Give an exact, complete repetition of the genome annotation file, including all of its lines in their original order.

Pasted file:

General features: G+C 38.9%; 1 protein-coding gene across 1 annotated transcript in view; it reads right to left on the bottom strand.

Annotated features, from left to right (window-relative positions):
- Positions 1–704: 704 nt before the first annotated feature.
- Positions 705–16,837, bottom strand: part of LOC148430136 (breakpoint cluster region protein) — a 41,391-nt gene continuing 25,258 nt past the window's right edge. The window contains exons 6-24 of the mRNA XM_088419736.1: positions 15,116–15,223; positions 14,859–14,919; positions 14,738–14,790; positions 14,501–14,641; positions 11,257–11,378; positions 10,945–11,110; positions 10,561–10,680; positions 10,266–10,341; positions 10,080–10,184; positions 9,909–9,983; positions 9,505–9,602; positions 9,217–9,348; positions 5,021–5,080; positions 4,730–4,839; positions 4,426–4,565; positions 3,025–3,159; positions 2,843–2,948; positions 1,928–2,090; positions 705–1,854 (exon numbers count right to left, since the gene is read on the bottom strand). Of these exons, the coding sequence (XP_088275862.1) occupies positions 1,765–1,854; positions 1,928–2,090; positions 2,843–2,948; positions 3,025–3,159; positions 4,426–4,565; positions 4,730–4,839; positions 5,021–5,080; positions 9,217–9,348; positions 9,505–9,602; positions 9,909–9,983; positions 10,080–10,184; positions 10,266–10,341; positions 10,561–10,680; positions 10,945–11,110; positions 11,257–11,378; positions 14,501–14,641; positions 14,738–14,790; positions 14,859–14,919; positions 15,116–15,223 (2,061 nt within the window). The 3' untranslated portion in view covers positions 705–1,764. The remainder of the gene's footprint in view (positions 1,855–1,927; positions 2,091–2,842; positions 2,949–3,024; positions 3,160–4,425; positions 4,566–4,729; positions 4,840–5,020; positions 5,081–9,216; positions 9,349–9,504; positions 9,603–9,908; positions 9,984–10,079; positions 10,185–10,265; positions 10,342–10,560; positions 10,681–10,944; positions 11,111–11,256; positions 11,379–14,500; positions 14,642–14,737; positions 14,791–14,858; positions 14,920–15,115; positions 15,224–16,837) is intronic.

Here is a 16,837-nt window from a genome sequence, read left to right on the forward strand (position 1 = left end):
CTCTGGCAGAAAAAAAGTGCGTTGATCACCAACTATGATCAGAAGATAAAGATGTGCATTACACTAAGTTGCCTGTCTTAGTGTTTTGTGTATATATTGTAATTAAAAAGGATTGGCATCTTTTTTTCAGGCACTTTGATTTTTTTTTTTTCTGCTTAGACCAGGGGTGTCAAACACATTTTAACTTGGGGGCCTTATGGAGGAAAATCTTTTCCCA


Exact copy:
General features: G+C 38.9%; 1 protein-coding gene across 1 annotated transcript in view; it reads right to left on the bottom strand.

Annotated features, from left to right (window-relative positions):
- Positions 1–704: 704 nt before the first annotated feature.
- Positions 705–16,837, bottom strand: part of LOC148430136 (breakpoint cluster region protein) — a 41,391-nt gene continuing 25,258 nt past the window's right edge. The window contains exons 6-24 of the mRNA XM_088419736.1: positions 15,116–15,223; positions 14,859–14,919; positions 14,738–14,790; positions 14,501–14,641; positions 11,257–11,378; positions 10,945–11,110; positions 10,561–10,680; positions 10,266–10,341; positions 10,080–10,184; positions 9,909–9,983; positions 9,505–9,602; positions 9,217–9,348; positions 5,021–5,080; positions 4,730–4,839; positions 4,426–4,565; positions 3,025–3,159; positions 2,843–2,948; positions 1,928–2,090; positions 705–1,854 (exon numbers count right to left, since the gene is read on the bottom strand). Of these exons, the coding sequence (XP_088275862.1) occupies positions 1,765–1,854; positions 1,928–2,090; positions 2,843–2,948; positions 3,025–3,159; positions 4,426–4,565; positions 4,730–4,839; positions 5,021–5,080; positions 9,217–9,348; positions 9,505–9,602; positions 9,909–9,983; positions 10,080–10,184; positions 10,266–10,341; positions 10,561–10,680; positions 10,945–11,110; positions 11,257–11,378; positions 14,501–14,641; positions 14,738–14,790; positions 14,859–14,919; positions 15,116–15,223 (2,061 nt within the window). The 3' untranslated portion in view covers positions 705–1,764. The remainder of the gene's footprint in view (positions 1,855–1,927; positions 2,091–2,842; positions 2,949–3,024; positions 3,160–4,425; positions 4,566–4,729; positions 4,840–5,020; positions 5,081–9,216; positions 9,349–9,504; positions 9,603–9,908; positions 9,984–10,079; positions 10,185–10,265; positions 10,342–10,560; positions 10,681–10,944; positions 11,111–11,256; positions 11,379–14,500; positions 14,642–14,737; positions 14,791–14,858; positions 14,920–15,115; positions 15,224–16,837) is intronic.

Here is a 16,837-nt window from a genome sequence, read left to right on the forward strand (position 1 = left end):
CTCTGGCAGAAAAAAAGTGCGTTGATCACCAACTATGATCAGAAGATAAAGATGTGCATTACACTAAGTTGCCTGTCTTAGTGTTTTGTGTATATATTGTAATTAAAAAGGATTGGCATCTTTTTTTCAGGCACTTTGATTTTTTTTTTTTCTGCTTAGACCAGGGGTGTCAAACACATTTTAACTTGGGGGCCTTATGGAGGAAAATCTTTTCCCA